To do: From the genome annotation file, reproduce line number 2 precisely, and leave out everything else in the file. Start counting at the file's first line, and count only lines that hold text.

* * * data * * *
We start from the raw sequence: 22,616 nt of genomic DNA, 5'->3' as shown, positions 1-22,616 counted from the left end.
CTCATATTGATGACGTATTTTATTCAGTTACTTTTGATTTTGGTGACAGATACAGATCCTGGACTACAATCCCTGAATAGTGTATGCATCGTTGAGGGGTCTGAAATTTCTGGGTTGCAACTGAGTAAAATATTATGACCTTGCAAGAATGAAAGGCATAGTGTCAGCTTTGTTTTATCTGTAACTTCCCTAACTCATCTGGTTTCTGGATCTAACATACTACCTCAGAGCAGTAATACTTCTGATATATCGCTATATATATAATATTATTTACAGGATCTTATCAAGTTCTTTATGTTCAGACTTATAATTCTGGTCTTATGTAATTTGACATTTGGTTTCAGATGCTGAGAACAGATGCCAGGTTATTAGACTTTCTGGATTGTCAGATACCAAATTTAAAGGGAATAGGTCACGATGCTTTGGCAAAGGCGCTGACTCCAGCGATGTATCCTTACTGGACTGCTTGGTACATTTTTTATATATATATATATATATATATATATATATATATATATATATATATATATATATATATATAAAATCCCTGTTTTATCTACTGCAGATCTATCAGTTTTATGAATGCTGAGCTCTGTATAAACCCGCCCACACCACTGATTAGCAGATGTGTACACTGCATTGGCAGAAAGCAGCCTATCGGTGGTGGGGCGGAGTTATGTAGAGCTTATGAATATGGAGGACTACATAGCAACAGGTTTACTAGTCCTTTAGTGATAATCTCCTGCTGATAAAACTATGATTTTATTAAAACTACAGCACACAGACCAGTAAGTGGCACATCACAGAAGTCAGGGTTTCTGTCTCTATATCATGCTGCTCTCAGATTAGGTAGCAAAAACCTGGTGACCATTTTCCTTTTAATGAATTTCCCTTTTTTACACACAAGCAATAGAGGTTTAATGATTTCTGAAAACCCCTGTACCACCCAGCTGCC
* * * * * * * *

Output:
CTCATATTGATGACGTATTTTATTCAGTTACTTTTGATTTTGGTGACAGATACAGATCCTGGACTACAATCCCTGAATAGTGTATGCATCGTTGAGGGGTCTGAAATTTCTGGGTTGCAACTGAGTAAAATATTATGACCTTGCAAGAATGAAAGGCATAGTGTCAGCTTTGTTTTATCTGTAACTTCCCTAACTCATCTGGTTTCTGGATCTAACATACTACCTCAGAGCAGTAATACTTCTGATATATCGCTATATATATAATATTATTTACAGGATCTTATCAAGTTCTTTATGTTCAGACTTATAATTCTGGTCTTATGTAATTTGACATTTGGTTTCAGATGCTGAGAACAGATGCCAGGTTATTAGACTTTCTGGATTGTCAGATACCAAATTTAAAGGGAATAGGTCACGATGCTTTGGCAAAGGCGCTGACTCCAGCGATGTATCCTTACTGGACTGCTTGGTACATTTTTTATATATATATATATATATATATATATATATATATATATATATATATATATATATATATATAAAATCCCTGTTTTATCTACTGCAGATCTATCAGTTTTATGAATGCTGAGCTCTGTATAAACCCGCCCACACCACTGATTAGCAGATGTGTACACTGCATTGGCAGAAAGCAGCCTATCGGTGGTGGGGCGGAGTTATGTAGAGCTTATGAATATGGAGGACTACATAGCAACAGGTTTACTAGTCCTTTAGTGATAATCTCCTGCTGATAAAACTATGATTTTATTAAAACTACAGCACACAGACCAGTAAGTGGCACATCACAGAAGTCAGGGTTTCTGTCTCTATATCATGCTGCTCTCAGATTAGGTAGCAAAAACCTGGTGACCATTTTCCTTTTAATGAATTTCCCTTTTTTACACACAAGCAATAGAGGTTTAATGATTTCTGAAAACCCCTGTACCACCCAGCTGCC